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Thursday, May 23, 2019
ROME, Nov 20 2012 (IPS) - Recent decades have witnessed remarkable rates of growth for many developing countries. That is good news, as high growth rates of GDP per capita are a key factor in reducing food insecurity and malnutrition.
But economic growth alone is no guarantee of success in the fight against poverty, hunger and malnutrition, as the 2012 edition of The State of Food Insecurity in the World, recently released by the Rome-based United Nations agencies, shows.
In order for economic growth to enhance the nutrition of the neediest people, poor women and men must participate in the growth process and its benefits.
Success stories from all developing regions make one thing clear: investment in agriculture, more than investment in any other sector, can generate economic growth that delivers large benefits to hungry and malnourished poor people. That is because most of them live in rural areas and depend on agriculture for their livelihoods.
We have learned that smallholder farmers can be supported to benefit from higher food prices and become part of the solution to reducing price spikes and improving overall food security. Higher prices of agricultural commodities can definitely provide positive incentives for increased investment in agriculture.
However, better policy responses and improved governance are also needed to address the effects of increased price volatility and of higher food costs for poor people, who spend a large share of their income on food.
Major climatic events are causing severe damage to agriculture. Until we find the way to make our food system climate-resilient, the danger will remain. Practical solutions that promote sustainable intensification of food production systems, ensure strong involvement of smallholder farmers, increase their access to markets, reduce their exposure to risk, build the resilience of rural communities and preserve natural resources are urgently needed.
We must also reduce the enormous amount of food lost or wasted throughout the food system — which has been estimated at around one third of total production.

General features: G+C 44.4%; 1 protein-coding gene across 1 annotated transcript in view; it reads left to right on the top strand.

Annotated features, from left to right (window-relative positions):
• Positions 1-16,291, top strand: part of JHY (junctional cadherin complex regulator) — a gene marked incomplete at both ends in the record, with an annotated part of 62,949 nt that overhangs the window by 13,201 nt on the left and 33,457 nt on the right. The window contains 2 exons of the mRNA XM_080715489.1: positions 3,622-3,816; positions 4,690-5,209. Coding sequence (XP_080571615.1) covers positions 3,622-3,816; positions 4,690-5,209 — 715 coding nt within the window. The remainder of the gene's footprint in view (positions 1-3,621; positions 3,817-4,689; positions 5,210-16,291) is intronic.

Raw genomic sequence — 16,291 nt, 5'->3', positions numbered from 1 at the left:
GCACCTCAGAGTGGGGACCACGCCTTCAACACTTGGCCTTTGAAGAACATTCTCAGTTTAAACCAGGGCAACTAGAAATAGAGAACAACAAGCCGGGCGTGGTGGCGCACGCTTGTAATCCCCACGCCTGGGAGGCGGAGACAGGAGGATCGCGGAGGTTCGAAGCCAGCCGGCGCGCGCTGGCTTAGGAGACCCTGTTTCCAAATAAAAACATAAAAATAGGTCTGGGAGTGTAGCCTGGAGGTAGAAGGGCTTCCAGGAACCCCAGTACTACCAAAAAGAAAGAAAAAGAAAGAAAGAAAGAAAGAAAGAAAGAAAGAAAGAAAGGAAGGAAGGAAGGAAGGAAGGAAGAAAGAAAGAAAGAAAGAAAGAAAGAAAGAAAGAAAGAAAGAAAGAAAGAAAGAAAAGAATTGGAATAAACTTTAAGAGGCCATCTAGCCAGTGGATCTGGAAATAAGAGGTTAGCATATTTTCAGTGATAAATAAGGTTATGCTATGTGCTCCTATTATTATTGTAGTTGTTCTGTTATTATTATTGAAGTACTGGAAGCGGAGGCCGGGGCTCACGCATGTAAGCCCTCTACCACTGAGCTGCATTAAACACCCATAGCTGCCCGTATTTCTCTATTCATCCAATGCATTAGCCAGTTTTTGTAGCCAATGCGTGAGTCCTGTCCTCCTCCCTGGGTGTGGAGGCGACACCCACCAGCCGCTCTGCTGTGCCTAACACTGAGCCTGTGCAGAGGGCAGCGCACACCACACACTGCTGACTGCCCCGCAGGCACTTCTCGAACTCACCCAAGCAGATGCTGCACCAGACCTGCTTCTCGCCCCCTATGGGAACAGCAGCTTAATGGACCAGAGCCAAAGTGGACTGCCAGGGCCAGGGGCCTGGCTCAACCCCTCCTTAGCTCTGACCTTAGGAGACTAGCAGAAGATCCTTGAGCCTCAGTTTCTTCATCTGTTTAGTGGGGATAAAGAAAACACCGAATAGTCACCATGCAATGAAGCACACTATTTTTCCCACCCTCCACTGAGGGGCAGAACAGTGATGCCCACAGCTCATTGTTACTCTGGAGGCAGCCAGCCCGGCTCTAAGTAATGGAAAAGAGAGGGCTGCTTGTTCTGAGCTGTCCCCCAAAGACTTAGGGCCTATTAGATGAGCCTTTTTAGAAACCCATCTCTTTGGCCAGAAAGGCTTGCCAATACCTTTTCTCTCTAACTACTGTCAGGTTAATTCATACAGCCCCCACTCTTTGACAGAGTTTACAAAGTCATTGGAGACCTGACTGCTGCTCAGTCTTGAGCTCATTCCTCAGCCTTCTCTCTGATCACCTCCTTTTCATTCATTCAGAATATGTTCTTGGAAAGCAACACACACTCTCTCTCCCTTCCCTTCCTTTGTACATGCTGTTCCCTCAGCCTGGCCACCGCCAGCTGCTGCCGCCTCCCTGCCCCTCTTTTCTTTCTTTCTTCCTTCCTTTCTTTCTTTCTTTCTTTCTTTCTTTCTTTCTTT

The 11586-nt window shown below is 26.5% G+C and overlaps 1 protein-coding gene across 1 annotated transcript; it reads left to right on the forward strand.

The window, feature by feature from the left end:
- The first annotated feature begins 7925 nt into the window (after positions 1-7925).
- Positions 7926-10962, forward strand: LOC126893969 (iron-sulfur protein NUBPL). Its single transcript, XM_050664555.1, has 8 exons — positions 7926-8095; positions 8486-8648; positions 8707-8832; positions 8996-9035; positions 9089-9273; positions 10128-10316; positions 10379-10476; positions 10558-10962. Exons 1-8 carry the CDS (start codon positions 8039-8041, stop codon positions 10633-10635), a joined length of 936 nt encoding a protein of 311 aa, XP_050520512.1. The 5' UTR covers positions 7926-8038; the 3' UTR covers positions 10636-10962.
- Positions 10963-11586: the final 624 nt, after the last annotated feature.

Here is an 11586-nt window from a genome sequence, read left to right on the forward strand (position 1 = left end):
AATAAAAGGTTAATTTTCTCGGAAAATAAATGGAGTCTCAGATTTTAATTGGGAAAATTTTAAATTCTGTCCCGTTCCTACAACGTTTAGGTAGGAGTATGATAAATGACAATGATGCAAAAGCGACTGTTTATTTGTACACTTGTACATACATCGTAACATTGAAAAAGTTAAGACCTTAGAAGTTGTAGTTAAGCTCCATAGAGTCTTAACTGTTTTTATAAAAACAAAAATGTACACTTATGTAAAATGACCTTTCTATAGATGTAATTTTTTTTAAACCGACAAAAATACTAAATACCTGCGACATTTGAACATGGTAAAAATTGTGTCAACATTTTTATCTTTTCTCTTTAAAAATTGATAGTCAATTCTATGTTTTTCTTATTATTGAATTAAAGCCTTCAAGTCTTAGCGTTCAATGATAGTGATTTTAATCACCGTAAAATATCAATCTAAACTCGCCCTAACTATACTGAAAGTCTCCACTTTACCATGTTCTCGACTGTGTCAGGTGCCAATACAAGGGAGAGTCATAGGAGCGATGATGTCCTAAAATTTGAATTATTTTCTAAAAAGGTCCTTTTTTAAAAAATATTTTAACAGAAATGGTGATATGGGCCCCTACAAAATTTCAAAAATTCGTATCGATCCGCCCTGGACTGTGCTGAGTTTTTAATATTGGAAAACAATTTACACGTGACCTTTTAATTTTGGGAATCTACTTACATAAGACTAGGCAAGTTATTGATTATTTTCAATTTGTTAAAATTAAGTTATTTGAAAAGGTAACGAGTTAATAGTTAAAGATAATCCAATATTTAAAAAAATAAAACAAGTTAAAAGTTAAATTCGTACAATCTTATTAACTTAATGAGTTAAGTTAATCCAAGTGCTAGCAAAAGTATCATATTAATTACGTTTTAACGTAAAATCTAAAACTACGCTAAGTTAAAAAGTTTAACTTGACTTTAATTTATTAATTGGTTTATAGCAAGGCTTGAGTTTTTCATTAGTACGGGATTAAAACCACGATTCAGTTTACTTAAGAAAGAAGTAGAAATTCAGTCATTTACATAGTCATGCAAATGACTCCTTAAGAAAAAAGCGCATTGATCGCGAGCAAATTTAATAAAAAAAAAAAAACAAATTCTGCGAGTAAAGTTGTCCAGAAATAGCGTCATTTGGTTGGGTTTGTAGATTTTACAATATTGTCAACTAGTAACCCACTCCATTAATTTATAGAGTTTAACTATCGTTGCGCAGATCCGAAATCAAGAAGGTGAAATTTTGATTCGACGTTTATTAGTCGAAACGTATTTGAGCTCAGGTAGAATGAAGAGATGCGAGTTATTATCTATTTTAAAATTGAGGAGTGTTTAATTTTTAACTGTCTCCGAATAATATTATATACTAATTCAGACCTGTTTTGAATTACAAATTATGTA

There has been progress in the fight against hunger and malnutrition. The global number of chronically hungry people has fallen by 130 million since 1990, and the proportion of hungry people has dropped from 18.6 percent in 1990 to 12.5 percent today.
Still, nearly 870 million people continue to suffer from undernourishment, and the negative health consequences of micronutrient deficiencies continue to affect around two billion people.
In a world of plenty, childhood malnutrition kills more than 2.5 million children every year, and more than 100 million children under the age of five are underweight, and therefore unable to realize their full socio-economic and human potential. This is morally unacceptable and economically foolish. Good nutrition is key to sustainable economic growth.
While the world grapples with the burden of undernutrition, we are faced with an increasing trend towards overnutrition. A growing number of people have adopted lifestyles and diets that are conducive to being overweight and related non-communicable diseases, taxing public health systems in many countries.
Working with national governments and the international community, our organizations are committed to developing better-integrated approaches to food security and nutrition that are both “pro-poor” and “nutrition-sensitive” by promoting positive, sustainable interactions among the agriculture, nutrition and health sectors.
The world has the knowledge and the means to eliminate all forms of food insecurity and malnutrition. No ambition in achieving this aim is too high, which is why we welcome UN Secretary-General Ban Ki-moon’s recent “Zero Hunger Challenge”.
It’s up to all of us to rise to meet it. In the fight against hunger, the ultimate sum of all of our efforts must be zero hunger.
*The authors are the Director-General of the Food and Agriculture Organization of the United Nations and the President of the International Fund for Agricultural Development.
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